What Have They Got That I Ain’t Got?

Cowardly-LionI’m thinking about how to “Be” an artist – not the doing part and making something, but the act and actions that I employ in the everyday performance of being me.

This has been triggered a bit by reading Gilly’s hypotheses for empowering artists, particularly this bit: “That if there exists a producer who is committed to focussing purely on artist development, rather than on creating a product for public consumption, those artists will become more confident and the long-term effects on their professional practice and public work will be innumerable.

It’s the confidence thing. And I’m annoyed and bored with a feeling of “Not this thing again” by the fact that I think most of my struggles come down to a lack of confidence, because the evidence shows that I’m a pretty confident person otherwise how could I have done the things I’ve done? And yet… I think even when I was a child I recognized that confidence was the way forward and got things done. And I’ve long known that acting in a confident manner is enough to gain some of the benefits of actually feeling confident without anyone being any the wiser.

The problem with confidence is that somewhere in my psyche I see confidence as a gateway drug to arrogance and that scares me. It would literally be the end of the world if I thought people thought of me as arrogant. Not that I care what people think…

But recently I’ve noticed that without a practiced mode of being a confident artist, I’m gently sabotaging and undermining both my work and my sense of self-worth.

For example, I’ve received funding for a very exciting high-profile project and when friends have congratulated me on this my response is mostly, “ Yes, it’s really great and I’m very excited” but then turns into “I mean, I don’t know who was on the panel because it’s quite a weird application and I don’t really know what I’m doing with it and it’s not actually that much money and it might not work out at all”.

Even when this sort of chat is with friends who are probably adept at filtering out my self-deprecating bullshit, I can see that this narrative is damaging. And that’s before I even contemplate if I’ve given this impression of fecklessness to any professional colleagues. If someone was to feed this back to me and accuse me of being unprepared and ill-equipped and making it up as I go along and a bad choice for the funders, I’d be really pissed off and offended.

Also, like the self-help books say (I’ve read a couple), if the mind hears the voice saying anything it will take that as reality and run with it, even if you didn’t mean it.

I think the risk with any creative endeavour, and particularly with experimental arts practices, is that you’re embracing the unknown and deliberately putting yourself into a state of not-having-a-fucking-clue. But of course, that doesn’t mean that you don’t know what you’re doing. And maybe other people don’t always need to know about that part of the process all the time. It’s all a matter of perspective.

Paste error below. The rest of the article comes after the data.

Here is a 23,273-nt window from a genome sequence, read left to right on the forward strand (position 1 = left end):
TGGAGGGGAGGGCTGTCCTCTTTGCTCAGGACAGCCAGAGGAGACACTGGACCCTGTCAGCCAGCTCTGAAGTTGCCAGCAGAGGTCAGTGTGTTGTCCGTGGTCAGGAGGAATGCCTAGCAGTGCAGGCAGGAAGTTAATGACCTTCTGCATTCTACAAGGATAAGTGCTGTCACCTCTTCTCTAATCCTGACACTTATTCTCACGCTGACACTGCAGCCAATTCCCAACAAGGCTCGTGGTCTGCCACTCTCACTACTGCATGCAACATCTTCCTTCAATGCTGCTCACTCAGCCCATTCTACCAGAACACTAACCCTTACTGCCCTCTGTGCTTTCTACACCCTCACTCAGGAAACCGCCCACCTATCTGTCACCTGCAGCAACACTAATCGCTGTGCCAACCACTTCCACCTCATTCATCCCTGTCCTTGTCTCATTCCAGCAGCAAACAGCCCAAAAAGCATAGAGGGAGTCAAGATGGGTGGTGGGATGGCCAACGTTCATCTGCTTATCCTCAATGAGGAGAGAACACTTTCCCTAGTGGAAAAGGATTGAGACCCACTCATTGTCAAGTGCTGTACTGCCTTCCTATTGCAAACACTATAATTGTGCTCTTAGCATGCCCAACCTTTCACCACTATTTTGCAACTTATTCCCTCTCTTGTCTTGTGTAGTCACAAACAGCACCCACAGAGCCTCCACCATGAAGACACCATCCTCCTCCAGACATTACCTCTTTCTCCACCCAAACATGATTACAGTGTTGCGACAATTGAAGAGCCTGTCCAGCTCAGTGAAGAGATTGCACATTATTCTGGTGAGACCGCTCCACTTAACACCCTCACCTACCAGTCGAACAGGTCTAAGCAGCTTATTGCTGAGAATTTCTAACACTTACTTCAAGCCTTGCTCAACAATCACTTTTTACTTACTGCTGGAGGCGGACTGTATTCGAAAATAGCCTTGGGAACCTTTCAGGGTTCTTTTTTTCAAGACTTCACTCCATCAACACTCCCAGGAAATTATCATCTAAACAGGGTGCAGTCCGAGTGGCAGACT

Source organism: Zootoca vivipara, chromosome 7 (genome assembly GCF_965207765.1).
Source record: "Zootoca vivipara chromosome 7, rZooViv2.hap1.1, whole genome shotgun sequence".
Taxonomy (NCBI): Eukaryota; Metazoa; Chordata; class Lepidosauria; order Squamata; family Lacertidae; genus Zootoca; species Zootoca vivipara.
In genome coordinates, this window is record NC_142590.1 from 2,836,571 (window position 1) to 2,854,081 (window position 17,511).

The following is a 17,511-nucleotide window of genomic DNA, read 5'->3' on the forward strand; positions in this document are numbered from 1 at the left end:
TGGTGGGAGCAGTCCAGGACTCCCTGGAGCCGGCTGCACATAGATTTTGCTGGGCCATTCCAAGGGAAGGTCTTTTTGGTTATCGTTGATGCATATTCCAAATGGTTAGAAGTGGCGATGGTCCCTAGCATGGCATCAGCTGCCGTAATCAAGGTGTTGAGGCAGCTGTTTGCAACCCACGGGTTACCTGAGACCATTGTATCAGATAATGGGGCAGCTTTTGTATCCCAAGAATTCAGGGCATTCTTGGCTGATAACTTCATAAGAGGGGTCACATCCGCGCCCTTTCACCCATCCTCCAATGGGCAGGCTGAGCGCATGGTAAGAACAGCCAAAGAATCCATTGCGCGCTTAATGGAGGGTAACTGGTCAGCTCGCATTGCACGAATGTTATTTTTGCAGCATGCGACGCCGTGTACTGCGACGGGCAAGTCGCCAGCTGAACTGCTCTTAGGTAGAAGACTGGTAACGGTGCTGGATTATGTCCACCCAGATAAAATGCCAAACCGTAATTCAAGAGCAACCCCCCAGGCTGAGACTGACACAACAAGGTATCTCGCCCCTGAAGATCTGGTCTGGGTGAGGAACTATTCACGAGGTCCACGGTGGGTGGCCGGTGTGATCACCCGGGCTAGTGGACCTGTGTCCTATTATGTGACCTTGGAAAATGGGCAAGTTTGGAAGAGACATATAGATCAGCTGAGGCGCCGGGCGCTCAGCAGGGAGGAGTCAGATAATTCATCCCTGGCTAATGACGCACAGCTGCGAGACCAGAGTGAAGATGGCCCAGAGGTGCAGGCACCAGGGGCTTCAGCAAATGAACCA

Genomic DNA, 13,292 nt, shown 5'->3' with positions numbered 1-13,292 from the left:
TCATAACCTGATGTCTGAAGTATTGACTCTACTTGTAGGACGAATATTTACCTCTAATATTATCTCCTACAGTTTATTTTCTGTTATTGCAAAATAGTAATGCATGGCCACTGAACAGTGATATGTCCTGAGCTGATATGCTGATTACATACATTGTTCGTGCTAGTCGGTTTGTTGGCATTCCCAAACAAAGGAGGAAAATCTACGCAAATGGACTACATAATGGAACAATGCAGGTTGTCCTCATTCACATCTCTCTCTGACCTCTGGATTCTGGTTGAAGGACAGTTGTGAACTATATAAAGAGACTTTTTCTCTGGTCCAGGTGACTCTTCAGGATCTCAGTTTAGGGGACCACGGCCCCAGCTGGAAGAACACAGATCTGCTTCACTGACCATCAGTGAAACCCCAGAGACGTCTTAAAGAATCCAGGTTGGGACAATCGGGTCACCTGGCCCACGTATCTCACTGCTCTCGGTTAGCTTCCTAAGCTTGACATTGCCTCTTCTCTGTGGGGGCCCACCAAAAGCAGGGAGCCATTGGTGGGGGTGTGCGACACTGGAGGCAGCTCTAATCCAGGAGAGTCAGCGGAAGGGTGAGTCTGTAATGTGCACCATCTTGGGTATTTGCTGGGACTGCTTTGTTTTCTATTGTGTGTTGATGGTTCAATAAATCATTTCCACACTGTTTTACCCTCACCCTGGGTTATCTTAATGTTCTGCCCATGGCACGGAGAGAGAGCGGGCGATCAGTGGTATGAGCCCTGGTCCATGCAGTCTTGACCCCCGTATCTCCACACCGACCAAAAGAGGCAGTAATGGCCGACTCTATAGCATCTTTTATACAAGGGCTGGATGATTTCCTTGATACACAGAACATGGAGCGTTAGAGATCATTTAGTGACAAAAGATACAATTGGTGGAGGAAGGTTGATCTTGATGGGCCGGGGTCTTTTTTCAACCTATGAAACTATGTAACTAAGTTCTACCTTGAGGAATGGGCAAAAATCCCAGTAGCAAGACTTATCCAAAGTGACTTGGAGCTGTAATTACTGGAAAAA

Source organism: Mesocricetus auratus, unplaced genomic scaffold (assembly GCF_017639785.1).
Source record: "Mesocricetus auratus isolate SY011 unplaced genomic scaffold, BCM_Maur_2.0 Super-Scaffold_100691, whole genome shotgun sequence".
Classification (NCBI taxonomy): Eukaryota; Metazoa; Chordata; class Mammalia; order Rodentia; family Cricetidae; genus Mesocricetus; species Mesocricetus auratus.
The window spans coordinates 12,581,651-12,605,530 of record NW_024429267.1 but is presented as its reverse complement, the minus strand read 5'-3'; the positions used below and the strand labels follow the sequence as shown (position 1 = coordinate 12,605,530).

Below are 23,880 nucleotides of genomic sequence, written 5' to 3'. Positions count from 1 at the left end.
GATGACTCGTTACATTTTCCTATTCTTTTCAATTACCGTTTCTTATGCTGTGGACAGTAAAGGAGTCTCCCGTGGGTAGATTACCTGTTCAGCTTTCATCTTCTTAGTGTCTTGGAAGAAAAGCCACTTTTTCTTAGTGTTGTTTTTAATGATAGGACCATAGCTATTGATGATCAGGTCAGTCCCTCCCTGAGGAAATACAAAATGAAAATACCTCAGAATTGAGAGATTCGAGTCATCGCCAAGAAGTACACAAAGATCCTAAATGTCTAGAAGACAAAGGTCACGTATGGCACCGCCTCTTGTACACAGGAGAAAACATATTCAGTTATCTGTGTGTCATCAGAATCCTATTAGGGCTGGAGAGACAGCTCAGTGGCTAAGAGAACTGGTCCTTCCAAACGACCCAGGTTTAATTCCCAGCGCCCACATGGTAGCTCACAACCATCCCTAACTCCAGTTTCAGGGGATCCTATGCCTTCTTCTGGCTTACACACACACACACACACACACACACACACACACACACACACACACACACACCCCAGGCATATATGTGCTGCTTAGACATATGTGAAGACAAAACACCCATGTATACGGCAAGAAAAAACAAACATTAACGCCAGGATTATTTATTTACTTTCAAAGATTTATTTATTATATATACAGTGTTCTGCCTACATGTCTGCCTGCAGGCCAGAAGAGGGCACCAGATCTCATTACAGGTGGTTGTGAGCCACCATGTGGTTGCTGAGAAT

Which makes me think of The Wizard Of Oz. I watched this film on a loop when I was very young and rewatched it this Christmas. Obviously it goes without saying that it’s great and I love watching it with an adult’s perspective and wondering how much I understood age 3 about the deeper messages within the film and how much I was just charmed by the Technicolor and singing and magic of it all.

Anyway, when they finally get to see the wizard, (who is of course a total fake and played by the same guy who was Professor Marvel in Kansas and also all of the guards in the Emerald City) he tells the characters that they’ve always had everything that they’ve been looking for right inside them. And that all they need to access their own inner power is some small token to prove their worth. The scarecrow gets a college diploma and you remember that he came up with all the plans on their adventure. The Tin Man gets a weird clock in the shape of a heart and you realize that he’s been very emotional all the way through. (A study of the Tin Man as Hollywood “Cissy” to follow…) And the Lion gets a big medal for being Bert Lahr.

So with that in mind I think I need to work on developing my own “Testimonial” Talisman to help me Be An Artist. It will be a kind of performance and it will be a editing of all the thoughts and ideas and worries I have into a more palatable soundbite. It won’t feel inauthentic because it will come from the truth that although I don’t know exactly how projects will happen, I know I have the ability to find the ways through it. And it will strengthen my practice because I will hear myself speaking positively about my work.

Whaddya want, a medal?!! Yes please.

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